Russia and the US are going ahead with preparations for an international conference on Syria. Details still need to be worked out, but Assad's victories are strengthening the position of Moscow.
Geneva is set to become a new Dayton, hopes Dmitri Trenin. "Americans and Russians should get the Syrian representatives to one table and force them to come to an agreement," the head of the Moscow Carnegie Center told DW. Dayton was the US city where in 1995 the agreement to end the Balkan Wars in Bosnia and Herzegovina was finalized. But the expert is skeptical as to whether the Syria conference will bring about a similar breakthrough. "That would need a diplomatic alliance between Russia and the US." But currently, chances for that are slim, Trenin believes.
Early in May, Moscow and Washington for the first time moved somewhat closer in their positions on Syria. With the suggestion to once again attempt an international Syria conference, Russian Foreign Minister Sergei Lavrov and his US counterpart John Kerry got worldwide attention. Trenin believes it was a sign that both Moscow and Washington are still hoping for a political solution to prevent the situation from escalating across the entire Mid-East region.
Major differences remain
Preparations for the conference, however, have proved difficult. Initially, it was supposed to take place in May, but now, July is mentioned as the earliest possible date for talks, according to Deputy Russian Foreign Minister Gennadi Gatilov, after consultations with the UN and Washington. For its part, Russia has successfully convinced the Damascus regime to join the talks. Whether the opposition will come, is still unclear.
Despite the common initiative, differences between Russia and the US remain. Lavrov has accused the US of "distorting" the facts in the run-up to the talks. The latest comments from the State Department claiming that the Syria conference was aimed at deposing Assad were wrong, Lavrov said. From Moscow's perspective, the talks are to be about forming a government supported both by the rebels and the regime. There is, of course, disagreement on whether or not Iran should take part in the conference as Moscow would like.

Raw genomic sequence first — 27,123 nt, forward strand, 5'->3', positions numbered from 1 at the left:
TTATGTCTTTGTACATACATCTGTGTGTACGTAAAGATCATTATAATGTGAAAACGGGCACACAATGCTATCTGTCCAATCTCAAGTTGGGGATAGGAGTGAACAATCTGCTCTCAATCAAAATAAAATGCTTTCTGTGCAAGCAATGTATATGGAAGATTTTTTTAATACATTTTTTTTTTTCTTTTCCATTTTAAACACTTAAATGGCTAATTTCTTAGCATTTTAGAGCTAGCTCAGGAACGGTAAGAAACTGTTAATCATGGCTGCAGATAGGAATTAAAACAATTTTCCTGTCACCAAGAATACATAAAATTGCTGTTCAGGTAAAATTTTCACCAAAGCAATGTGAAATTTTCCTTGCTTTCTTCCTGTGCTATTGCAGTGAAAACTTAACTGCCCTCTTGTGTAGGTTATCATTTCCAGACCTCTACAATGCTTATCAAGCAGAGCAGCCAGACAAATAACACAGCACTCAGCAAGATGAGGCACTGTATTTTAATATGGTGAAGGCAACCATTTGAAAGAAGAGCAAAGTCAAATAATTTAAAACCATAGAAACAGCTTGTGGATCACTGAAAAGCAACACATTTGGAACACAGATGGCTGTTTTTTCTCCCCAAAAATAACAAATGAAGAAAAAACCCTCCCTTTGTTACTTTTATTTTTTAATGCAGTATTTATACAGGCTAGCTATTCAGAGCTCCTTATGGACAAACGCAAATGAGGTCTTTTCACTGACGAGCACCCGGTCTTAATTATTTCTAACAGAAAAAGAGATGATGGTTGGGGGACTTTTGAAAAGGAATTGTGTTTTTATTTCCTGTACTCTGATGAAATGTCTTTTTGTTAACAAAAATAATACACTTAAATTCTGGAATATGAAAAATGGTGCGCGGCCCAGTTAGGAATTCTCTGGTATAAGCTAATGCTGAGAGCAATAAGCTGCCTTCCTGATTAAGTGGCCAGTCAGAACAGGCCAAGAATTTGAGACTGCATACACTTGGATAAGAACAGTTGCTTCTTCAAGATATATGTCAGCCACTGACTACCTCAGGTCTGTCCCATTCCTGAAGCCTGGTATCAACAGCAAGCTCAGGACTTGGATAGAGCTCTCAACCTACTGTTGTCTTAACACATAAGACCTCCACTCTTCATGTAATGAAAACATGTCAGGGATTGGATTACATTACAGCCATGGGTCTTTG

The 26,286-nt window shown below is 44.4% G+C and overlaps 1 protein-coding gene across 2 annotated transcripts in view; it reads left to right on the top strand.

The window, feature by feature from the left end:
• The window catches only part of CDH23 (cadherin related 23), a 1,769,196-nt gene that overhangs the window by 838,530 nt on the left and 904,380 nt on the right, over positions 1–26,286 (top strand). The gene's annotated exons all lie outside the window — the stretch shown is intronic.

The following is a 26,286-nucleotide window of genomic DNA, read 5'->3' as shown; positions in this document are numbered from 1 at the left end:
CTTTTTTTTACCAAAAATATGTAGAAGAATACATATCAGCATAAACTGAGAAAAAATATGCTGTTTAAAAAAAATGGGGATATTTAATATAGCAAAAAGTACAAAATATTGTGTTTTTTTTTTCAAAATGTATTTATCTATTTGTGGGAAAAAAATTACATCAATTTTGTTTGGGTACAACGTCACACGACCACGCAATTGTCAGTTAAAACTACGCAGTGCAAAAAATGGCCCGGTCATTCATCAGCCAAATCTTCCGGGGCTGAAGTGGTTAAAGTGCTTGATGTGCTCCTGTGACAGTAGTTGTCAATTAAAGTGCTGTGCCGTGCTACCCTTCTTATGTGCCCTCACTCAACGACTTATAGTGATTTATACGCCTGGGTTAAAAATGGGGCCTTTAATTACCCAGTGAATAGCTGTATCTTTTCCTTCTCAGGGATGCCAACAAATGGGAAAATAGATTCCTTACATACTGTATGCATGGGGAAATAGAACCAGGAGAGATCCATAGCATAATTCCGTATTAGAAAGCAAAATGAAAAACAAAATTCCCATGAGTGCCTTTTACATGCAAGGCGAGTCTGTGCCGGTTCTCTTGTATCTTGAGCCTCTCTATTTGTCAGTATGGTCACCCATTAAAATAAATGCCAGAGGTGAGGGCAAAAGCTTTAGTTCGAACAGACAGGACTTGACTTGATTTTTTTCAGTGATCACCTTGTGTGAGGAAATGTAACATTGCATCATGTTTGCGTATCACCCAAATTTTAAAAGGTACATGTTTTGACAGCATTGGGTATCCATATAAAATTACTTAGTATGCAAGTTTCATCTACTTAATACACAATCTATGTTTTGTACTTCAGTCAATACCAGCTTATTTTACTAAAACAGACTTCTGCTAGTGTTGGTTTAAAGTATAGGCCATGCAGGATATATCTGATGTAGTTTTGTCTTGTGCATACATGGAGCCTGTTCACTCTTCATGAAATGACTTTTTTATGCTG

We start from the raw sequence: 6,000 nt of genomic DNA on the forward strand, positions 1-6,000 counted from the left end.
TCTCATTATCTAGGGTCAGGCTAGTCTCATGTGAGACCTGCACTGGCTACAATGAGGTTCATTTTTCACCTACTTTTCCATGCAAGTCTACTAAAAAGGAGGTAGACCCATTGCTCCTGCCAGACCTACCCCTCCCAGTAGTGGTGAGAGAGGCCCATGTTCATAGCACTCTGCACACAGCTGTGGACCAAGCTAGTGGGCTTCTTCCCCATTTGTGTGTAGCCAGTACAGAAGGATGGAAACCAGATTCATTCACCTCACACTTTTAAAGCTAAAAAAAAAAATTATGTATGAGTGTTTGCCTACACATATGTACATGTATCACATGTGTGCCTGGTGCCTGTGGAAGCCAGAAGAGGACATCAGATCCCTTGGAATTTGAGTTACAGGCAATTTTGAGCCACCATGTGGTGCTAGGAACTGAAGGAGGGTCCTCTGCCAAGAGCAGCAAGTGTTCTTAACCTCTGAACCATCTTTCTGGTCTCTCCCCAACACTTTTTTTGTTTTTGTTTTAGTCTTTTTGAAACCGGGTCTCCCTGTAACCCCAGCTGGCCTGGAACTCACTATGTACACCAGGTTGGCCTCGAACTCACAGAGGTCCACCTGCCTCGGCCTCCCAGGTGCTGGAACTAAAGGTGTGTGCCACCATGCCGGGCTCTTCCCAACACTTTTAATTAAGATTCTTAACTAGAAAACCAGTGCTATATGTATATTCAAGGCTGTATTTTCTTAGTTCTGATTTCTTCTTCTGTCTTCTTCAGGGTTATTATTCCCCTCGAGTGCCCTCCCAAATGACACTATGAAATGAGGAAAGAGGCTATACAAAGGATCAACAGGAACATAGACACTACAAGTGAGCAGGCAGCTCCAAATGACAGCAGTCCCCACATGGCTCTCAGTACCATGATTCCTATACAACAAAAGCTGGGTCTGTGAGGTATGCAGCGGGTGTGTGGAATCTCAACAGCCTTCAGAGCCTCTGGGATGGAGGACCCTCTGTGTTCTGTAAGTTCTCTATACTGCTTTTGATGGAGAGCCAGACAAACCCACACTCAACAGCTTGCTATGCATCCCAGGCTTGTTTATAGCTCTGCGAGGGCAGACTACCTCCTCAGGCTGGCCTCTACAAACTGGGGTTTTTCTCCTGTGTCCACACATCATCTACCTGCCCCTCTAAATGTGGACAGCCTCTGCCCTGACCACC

But differences also remain about the basic issues. The US says Syrian President Assad has lost all legitimacy and wants regime change in Damascus. Russia, however, still supports the Syrian strongman. With its veto in the UN Security Council, Moscow has blocked a number of resolutions to prevent a military intervention in Syria.
Russia warns of dire consequences
Russian President Vladimir Putin reiterated this position at the Russia-EU summit in Yekaterinburg: "All attempts to influence the situation by a direct military intervention are bound to fail," Putin said. The Russian President warned of dire humanitarian consequences" of any such effort.
The message was mostly directed at EU states, like France and the UK, which are in favor of arms deliveries to the Syrian rebels. Such deliveries are possible starting August 1 after the EU failed to agree on prolonging the arms embargo on Syria. "I think that the Russian side is irritated and disappointed by that EU decision," explained Hans-Henning Schröder of the German Institute for International and Security Affairs.
But Russia had already announced new arms shipments to Syria of its own. Damascus might be getting more than than Russian fighter jets. Before that, a planned delivery of Russian anti-aircraft rockets made the headlines. The contracts were legal, but simply hadn't been implemented yet, Putin said at the summit.
But there's more than just announcements. Since June 1, Russia has stepped up its naval presence in the Mediterranean. A group of 16 battleships plans a visit in the Syrian port of Tartus, home to a Russian maritime base.
Assad's victories strengthen Russia
Russian foreign policy expert Trenin talks about a "war of nerves": "Russia is trying to cool down some hot-headed people in the West, while the EU is putting pressure on Assad," he believes. The outcome was uncertain. He pointed to other powers besides Assad, that are also pushing for a military solution; namely, Qatar and Saudi Arabia.
Just recently, Syrian troops managed a number of victories, like retaking the strategically important city of Qusair on the border with Lebanon. That didn't just strengthen Assad, but also Russia ahead of the conference. "The Russian position got strengthened because it seems that Assad currently has the upper hand," Schröder believes.
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